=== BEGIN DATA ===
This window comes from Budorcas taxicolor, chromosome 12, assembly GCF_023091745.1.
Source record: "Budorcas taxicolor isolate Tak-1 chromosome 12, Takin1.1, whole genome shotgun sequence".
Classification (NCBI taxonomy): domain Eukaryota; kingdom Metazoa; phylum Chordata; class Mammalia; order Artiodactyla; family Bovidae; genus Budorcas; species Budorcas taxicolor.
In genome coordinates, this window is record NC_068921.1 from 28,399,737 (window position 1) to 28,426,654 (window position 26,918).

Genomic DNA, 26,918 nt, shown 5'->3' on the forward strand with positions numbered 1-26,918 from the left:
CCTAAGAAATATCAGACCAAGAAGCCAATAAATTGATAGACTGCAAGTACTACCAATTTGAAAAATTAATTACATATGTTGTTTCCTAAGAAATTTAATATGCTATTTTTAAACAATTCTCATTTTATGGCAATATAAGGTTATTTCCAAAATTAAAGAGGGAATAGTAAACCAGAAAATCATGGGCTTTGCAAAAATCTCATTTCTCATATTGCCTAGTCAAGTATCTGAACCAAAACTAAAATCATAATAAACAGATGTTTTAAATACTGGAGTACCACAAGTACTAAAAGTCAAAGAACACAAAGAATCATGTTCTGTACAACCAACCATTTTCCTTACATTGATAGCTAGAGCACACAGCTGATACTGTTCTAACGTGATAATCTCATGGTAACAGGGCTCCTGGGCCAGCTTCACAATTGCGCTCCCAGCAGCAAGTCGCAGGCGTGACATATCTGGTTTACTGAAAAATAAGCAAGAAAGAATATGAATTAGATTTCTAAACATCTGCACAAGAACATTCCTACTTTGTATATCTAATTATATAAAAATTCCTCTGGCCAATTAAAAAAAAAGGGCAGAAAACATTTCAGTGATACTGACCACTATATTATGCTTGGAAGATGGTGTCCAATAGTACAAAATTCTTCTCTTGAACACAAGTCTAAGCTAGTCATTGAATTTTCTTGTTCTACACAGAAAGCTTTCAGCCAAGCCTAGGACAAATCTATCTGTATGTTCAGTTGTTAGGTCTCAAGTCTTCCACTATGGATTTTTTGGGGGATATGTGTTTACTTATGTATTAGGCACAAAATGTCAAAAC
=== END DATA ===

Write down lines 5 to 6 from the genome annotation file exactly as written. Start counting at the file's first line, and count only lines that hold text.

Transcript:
Genomic DNA, 26,918 nt, shown 5'->3' on the forward strand with positions numbered 1-26,918 from the left:
CCTAAGAAATATCAGACCAAGAAGCCAATAAATTGATAGACTGCAAGTACTACCAATTTGAAAAATTAATTACATATGTTGTTTCCTAAGAAATTTAATATGCTATTTTTAAACAATTCTCATTTTATGGCAATATAAGGTTATTTCCAAAATTAAAGAGGGAATAGTAAACCAGAAAATCATGGGCTTTGCAAAAATCTCATTTCTCATATTGCCTAGTCAAGTATCTGAACCAAAACTAAAATCATAATAAACAGATGTTTTAAATACTGGAGTACCACAAGTACTAAAAGTCAAAGAACACAAAGAATCATGTTCTGTACAACCAACCATTTTCCTTACATTGATAGCTAGAGCACACAGCTGATACTGTTCTAACGTGATAATCTCATGGTAACAGGGCTCCTGGGCCAGCTTCACAATTGCGCTCCCAGCAGCAAGTCGCAGGCGTGACATATCTGGTTTACTGAAAAATAAGCAAGAAAGAATATGAATTAGATTTCTAAACATCTGCACAAGAACATTCCTACTTTGTATATCTAATTATATAAAAATTCCTCTGGCCAATTAAAAAAAAAGGGCAGAAAACATTTCAGTGATACTGACCACTATATTATGCTTGGAAGATGGTGTCCAATAGTACAAAATTCTTCTCTTGAACACAAGTCTAAGCTAGTCATTGAATTTTCTTGTTCTACACAGAAAGCTTTCAGCCAAGCCTAGGACAAATCTATCTGTATGTTCAGTTGTTAGGTCTCAAGTCTTCCACTATGGATTTTTTGGGGGATATGTGTTTACTTATGTATTAGGCACAAAATGTCAAAAC